To be a republican is to stand up for democracy, not indulge in petty anti-royalism, writes The Progressive
If you think Netflix’s The Crown is lavish, expensive and insanely popular, try the actual monarchy. Coming in at a cool £100m worth of production costs, the Peter Morgan-scripted series about the lives and loves of the Windsors has proved a huge hit with audiences and critics. But it merely reflects the actual popularity of the institution itself. The monarchy retains the fierce loyalty of its subjects. Opinion polls routinely show support for a hereditary monarchy in the mid-70s, and support for a republic in the teens. Support for an elected president as head of state is even lower.
Whenever a new baby or a royal wedding is in the air, the nation is unified in its support for the Crown. Republicans had better take a minibreak to Caracas, Havana or an alternative socialist nirvana of their choosing. In 1981, when Charles and Diana got married, this is what many lefties did. As the nation gathered around televisions and held street parties, a number of future Labour luminaries including Peter Mandelson, Harriet Harman and Alistair Darling, for example, took the ferry to France, where they know how to deal with kings and queens.
When Her Majesty finally dies, the outpouring of grief will be immense. Queen Elizabeth II has been the only constant in the lives of everyone under the age of 66, amid war, political turmoil and social and technological revolution. As Morgan’s storytelling reveals, Her Majesty has held it together, despite the best efforts of those around her to bring the institution into disrepute through their stupidity and bad behaviour. There is an EM Forster short story about a population entirely reliant on ‘The Machine’ to fulfil their needs, and the terrible impact when ‘The Machine’ stops. When the Queen stops, we will be no less bereft.
The only really important thing to understand about the monarchy is its phenomenal ability to survive through reinvention. Its resilience is its adaptability. The abdication crisis in 1936 was the best example, when one king was swapped for another. Let us not forget Elizabeth was not born to be queen. Only the unwillingness of her uncle to relinquish Wallis Simpson meant that she would wear the crown. Over the decades, the monarchy has evolved, modernised, changed its habits and adapted to its surroundings, from the days of Empire to the age of the internet. This is how it has retained its popularity, while our faith in other institutions, from the BBC to the Church of England, has declined.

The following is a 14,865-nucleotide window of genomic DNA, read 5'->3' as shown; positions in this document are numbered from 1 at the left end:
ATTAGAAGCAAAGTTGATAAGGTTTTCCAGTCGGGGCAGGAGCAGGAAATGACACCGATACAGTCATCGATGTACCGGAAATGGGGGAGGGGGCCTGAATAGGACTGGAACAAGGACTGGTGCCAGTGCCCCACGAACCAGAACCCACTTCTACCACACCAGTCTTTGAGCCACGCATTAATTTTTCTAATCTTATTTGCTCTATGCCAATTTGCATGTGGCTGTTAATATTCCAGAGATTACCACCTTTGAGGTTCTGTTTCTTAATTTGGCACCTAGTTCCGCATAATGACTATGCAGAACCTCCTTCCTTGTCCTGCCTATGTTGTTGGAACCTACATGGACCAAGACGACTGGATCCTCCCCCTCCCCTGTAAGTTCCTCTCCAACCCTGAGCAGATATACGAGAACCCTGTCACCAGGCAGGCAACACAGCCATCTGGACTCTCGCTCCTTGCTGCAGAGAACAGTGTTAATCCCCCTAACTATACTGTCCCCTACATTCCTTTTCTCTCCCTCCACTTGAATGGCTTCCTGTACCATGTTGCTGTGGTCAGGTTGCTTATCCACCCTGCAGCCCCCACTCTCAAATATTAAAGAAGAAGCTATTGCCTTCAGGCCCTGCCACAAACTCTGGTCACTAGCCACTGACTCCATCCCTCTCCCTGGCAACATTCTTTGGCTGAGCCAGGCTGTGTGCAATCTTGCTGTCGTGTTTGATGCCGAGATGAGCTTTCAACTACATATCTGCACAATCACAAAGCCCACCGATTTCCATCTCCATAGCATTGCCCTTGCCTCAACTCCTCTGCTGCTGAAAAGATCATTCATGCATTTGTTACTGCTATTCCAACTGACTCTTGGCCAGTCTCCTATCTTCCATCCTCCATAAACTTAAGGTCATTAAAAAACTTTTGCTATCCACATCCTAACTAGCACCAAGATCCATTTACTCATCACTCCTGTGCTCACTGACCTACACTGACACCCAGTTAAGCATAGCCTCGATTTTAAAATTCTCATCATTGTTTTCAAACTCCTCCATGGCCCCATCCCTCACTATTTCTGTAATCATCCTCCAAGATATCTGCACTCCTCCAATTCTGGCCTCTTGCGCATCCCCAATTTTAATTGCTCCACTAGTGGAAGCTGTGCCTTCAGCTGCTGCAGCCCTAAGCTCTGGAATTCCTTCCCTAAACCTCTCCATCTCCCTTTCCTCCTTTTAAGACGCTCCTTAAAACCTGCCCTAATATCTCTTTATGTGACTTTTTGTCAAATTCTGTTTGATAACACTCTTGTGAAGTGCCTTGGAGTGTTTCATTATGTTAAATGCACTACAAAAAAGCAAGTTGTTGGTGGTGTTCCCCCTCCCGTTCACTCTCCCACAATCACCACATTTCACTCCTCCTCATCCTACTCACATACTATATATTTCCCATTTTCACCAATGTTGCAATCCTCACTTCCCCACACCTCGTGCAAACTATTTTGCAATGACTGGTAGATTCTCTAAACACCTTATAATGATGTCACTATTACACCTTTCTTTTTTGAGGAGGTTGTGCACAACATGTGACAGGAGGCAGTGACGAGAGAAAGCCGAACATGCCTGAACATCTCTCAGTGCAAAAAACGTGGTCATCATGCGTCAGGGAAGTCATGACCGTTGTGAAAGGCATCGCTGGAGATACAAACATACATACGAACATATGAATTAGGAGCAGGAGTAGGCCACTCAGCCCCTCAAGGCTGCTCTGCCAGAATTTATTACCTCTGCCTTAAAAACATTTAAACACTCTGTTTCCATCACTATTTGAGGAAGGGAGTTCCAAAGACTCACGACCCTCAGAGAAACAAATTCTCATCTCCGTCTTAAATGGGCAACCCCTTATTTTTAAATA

There has never been a worse time to be a republican. And yet republican is exactly what we should be. To be a republican is not to indulge in petty acts of infantile anti-royalism, nor to criticise individual members of the royal family. When Prince Harry and Meghan Markle get married in May, there will be clusters of idiots trying to spoil the fun with childish protests. The Daily Mail will find the ones wearing ‘Jeremy Corbyn’ T-shirts and put their pictures in the paper. The cause of republicanism will have advanced not one inch.
No, to be a modern republican is to have an instinctive attachment to democracy, to a constitution which enshrines the rights of citizens over institutions. It is democracy that we should be celebrating at street parties, not the ridiculous notion of hereditary wealth and power. This should form the core of our politics: the republicanism of John Milton, Percy Bysshe Shelley, Thomas Paine, William Morris or Keir Hardie, a conviction that power should be in the hands of the people, expressed through the ballot box, and articulated through a vibrant politics.
This republican politics should be rational as well as radical. If we accept that the monarchy is set to continue for a while yet, that does not mean we ignore all the other illogicalities and loose ends. We demand a democratic second chamber, with elected senators improving and scrutinising our laws, not relics of the aristocracy and second-rate celebs. We want to see 16-year-olds with the vote. We want more wealth and power passed to the nations, regions and cities of the United Kingdom, with more democratically-elected local leaders. We want a system of democracy which enfranchises the very poorest and most disadvantaged, so politics is not colonised by the noisy middle classes. We want an informed political discourse, conducted away from Twitter, where issues and arguments are properly dissected.
Vernon Bogdanor, the constitutional theorist, concluded his book about the monarchy with the view that only in logic can opposites not coexist. His argument was that monarchy can sit alongside democracy despite their obvious differences. But surely this should be a zero-sum game? As we enhance and grow our democracy, we squeeze out the need, both constitutionally and psychologically, for kings and queens, princes and princesses. That is the job for democrats now: not to attack the crown, but to show politics as a more attractive alternative. Democracy makes for poor television drama, but it is a better way to run post-Brexit Britain.
The Progressive is a Progress columnist
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